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ANGELS OF LIGHT 4/4, SCHUBAS When Michael Gira swapped the full-body punch of his Swans for sensitive tunecraft at the end of the 80s, some were relieved and some dismayed. I've never fallen into either camp--I just hoped Gira would someday find a way to reconcile the bitter tenderness of his quiet stuff with his capacity for, er, shock and awe. Every Angels of Light album so far has taken a step toward that synthesis. The third, Everything Is Good Here/Please Come Home (Young God), puts the pulsing, punishingly repetitive sounds Gira swiped from Rhys Chatham and Glenn Branca way back when in the service of ghostly and penitent songs to create a new form of tolerance-testing drone folk. Devendra Banhart opens. BETTIE SERVEERT 4/4, ABBEY PUB The Dutch group's last American release, Private Suit, put out in 2000, didn't exactly burn down the house, and they're probably still best known for their wonderful debut, Palomine, which came out on Matador a full decade ago. (A 1998 disc of Velvet Underground covers that manages to leech all the tension and fear out of the songs is now a cult item.) But while the new album, Log22, won't wow anyone but a few diehards, the band's retro pop crunch still stimulates the sugar-receptor neurons too well for me to remorselessly consign 'em to the dustbin. PETE KREBS & THE WHO NOW 4/4, HIDEOUT; 4/5, SCHUBAS; 4/7, EMPTY BOTTLE; 4/8 FITZGERALD'S After cutting his teeth with noisemongers Thrillhammer and making his name with the indie-pop band Hazel, Pete Krebs was reborn in the mid-90s as a west-coast singer-songwriter of the sort who might conceivably score a big hit if some Sheryl Crow type were to take a shine to one of his tunes. On his solid second album, I Know It by Heart (Cavity Search), Krebs's delivery is confident and true, if a bit straight-lined and straitlaced. For the month of April he's left his usual band, the Gossamer Wings, back in Portland and settled in as an artist in residence in Chicago. The Who Now is essentially whoever shows up at a Krebs gig ready to play, and the list of those planning to do so over the month includes Robbie Fulks, Mark Greenberg, Deanna Varagona, Ryan Hembrey, Kevin O'Donnell, and Chris Mills. Krebs will be holding down Friday nights at the Hideout and miscellaneous nights at Schubas. (At the Empty Bottle on Monday he opens for the Starlight Mints.) Check listings for a rough idea of who's jamming when. AISLERS SET, QUAILS 4/5, FIRESIDE BOWL Countless pop bands cite Phil Spector as an influence, but for all their fetishizing of vintage equipment and recording techniques, today's sound geeks seem to forget that the hysterical old misogynist was in the business of making hits. San Francisco's Aislers Set are one of the few such acts that don't let their craftiness overwhelm their songs. On their third album, How I Learned to Write Backwards (Suicide Squeeze), a curtain of shimmering female harmonies wafts like the veils of Salome around indelible melodies as drums and jangling guitars seem to echo from the depths of a cathedral. Also on the bill are the Quails, in which Circus Lupus veteran Seth Lorinczi joins Jen Smith and Julianna Bright for some righteous exhortational-punk noise, and spazzy instrumentalists Hella. HOLLY GOLIGHTLY 4/5, SUBTERRANEAN Having recently collaborated with the White Stripes and the Greenhornes, London-based garage rocker Holly Golightly hasn't been so potentially trendy since her days with Thee Headcoatees. Not that it sounds like she cares--her husky, offhand singing is marked by the wry detachment of a lounge lizard. The forthcoming Truly She Is Noneother (Damaged Goods) is her first release since 2001's smokin' compilation Singles Roundup. PORTASTATIC 4/9, EMPTY BOTTLE In recent years Superchunk front man and Merge Records co-owner Mac McCaughan has released everything from a lovably fumbling tropicalia tribute to a surprisingly fine record with Ken Vandermark and Tim Mulvenna. He's self-aware but never self-conscious--given that he called his last Portastatic album The Nature of Sap, I wondered if the title of the new one, The Summer of the Shark, meant he was gonna show his teeth. Then I tuned in closer and heard, in the bittersweet piano-driven sing-along "Don't Disappear": "And in this dream we were terribly tall, wobbly and weak / And I was afraid we would fall / Impaled on dull silver mass of antennae / And I wanted to grab you but you were so skinny / Don't disappear on me now." This album seems as much of a commentary on September 11 as The Rising, but personal and rueful, often gentle and nervous, its sentiments colored by McCaughan's distinctive chirp, a little-boy voice at odds with his mature sentiments. No attempts at anthems or mass healing here, just lots of songs about wanting to protect and comfort your friends. Janet Weiss of Sleater-Kinney and Quasi contributes vocals to one track; Lambchop's Tony Crow adds piano. THE NOTWIST 4/10, METRO Over the course of 13 years and six albums these Munich experimentalists have developed such clarity and precision it's hard to imagine any Radiohead fan not being at least a little smitten. Neon Golden, their latest (and first since '98), was released in Europe last year and recently issued stateside (with three additional tracks) by Domino. Here their gentle machine-music is slowed down and allowed to bask in the sun, and the forced postpunk cleverness and electronica-by-the-numbers of yore is left behind in favor of a restless tenderness.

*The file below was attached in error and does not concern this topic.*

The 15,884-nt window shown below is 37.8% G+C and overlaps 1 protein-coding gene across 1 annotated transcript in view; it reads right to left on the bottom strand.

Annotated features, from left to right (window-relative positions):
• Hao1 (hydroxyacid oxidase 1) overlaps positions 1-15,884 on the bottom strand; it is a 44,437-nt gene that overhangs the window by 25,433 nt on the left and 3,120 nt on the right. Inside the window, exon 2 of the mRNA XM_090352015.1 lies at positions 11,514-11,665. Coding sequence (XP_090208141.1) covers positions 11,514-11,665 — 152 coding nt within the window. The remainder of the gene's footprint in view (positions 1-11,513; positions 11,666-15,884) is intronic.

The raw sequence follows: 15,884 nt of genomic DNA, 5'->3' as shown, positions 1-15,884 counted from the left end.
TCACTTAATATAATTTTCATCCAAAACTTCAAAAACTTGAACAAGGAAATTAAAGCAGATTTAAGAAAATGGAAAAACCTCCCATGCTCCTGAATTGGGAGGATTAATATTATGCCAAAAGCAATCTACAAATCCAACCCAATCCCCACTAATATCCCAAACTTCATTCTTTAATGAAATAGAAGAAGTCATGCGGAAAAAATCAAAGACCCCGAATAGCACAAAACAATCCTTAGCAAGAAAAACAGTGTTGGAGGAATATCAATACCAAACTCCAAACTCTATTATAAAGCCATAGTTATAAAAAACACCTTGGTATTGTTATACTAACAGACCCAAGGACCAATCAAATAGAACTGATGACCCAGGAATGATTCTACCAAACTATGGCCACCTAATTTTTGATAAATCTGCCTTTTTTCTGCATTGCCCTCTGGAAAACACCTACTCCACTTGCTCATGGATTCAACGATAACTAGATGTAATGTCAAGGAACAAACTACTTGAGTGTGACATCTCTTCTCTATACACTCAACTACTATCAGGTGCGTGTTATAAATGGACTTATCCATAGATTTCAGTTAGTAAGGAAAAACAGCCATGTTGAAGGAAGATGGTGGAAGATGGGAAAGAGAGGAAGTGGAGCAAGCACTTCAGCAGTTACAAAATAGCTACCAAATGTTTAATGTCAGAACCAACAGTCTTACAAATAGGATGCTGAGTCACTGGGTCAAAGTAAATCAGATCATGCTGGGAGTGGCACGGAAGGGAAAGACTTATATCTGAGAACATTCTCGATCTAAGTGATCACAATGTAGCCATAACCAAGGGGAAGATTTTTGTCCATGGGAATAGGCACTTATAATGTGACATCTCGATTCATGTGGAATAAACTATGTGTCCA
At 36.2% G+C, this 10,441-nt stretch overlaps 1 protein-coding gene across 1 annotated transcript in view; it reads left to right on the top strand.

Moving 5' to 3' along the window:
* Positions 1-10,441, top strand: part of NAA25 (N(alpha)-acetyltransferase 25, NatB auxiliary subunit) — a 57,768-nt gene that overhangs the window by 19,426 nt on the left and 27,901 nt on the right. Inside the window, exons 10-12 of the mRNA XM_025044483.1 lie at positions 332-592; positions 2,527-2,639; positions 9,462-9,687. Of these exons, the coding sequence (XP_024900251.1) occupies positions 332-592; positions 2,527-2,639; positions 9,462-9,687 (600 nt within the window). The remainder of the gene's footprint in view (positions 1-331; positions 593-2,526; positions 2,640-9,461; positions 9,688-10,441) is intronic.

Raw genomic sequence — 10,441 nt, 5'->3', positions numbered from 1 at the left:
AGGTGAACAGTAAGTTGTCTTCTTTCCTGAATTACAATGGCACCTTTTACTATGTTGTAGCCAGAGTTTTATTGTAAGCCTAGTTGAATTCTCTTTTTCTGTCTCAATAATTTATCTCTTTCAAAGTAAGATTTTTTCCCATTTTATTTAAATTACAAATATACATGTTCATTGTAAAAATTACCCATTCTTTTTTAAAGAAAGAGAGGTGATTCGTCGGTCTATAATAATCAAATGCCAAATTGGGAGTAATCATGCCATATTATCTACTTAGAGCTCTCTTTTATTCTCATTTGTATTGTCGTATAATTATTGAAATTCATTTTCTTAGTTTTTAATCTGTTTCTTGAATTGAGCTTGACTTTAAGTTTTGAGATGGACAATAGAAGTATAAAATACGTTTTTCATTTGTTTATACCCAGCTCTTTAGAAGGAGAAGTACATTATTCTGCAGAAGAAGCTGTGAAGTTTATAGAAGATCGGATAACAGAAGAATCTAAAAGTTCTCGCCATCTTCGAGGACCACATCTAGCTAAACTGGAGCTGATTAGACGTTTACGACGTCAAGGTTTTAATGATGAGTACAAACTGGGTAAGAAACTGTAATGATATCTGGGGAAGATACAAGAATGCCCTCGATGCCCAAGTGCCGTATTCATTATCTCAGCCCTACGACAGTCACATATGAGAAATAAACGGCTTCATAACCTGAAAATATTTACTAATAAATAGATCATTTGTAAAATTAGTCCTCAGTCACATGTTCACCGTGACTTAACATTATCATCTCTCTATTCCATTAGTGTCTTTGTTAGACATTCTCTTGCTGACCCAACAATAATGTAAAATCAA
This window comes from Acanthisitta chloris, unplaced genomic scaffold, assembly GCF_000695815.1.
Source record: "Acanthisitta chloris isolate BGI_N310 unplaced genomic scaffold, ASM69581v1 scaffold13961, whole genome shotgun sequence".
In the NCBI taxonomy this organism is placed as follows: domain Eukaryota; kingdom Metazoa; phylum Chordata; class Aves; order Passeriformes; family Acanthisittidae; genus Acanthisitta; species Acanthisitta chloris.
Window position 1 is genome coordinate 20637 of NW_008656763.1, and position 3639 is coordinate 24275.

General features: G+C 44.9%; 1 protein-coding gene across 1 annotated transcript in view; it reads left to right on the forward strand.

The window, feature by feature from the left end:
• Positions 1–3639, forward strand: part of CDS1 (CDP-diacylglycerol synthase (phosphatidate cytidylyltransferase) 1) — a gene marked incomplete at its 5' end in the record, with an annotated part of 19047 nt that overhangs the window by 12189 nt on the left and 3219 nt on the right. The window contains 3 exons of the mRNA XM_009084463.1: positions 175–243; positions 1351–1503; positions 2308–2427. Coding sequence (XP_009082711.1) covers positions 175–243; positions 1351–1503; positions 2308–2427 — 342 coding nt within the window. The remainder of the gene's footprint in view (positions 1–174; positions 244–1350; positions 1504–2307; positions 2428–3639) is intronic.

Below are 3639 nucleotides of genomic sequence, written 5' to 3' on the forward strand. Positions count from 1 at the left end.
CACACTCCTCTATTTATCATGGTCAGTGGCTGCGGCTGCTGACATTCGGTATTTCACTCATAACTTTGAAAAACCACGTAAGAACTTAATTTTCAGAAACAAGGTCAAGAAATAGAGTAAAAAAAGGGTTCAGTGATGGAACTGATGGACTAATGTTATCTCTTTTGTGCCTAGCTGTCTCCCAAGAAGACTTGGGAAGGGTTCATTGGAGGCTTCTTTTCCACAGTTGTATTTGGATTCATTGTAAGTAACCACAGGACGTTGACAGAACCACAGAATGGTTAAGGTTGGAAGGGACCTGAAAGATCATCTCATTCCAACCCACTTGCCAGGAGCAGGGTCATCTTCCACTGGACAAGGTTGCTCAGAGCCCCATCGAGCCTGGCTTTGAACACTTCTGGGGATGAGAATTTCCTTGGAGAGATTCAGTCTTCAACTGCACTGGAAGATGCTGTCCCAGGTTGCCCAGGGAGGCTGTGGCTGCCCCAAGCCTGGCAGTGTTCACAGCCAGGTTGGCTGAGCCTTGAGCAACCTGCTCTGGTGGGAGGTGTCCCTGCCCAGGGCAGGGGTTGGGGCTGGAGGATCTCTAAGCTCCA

Art accompanying story in printed newspaper (not available in this archive): photo/Bernd Bergman.

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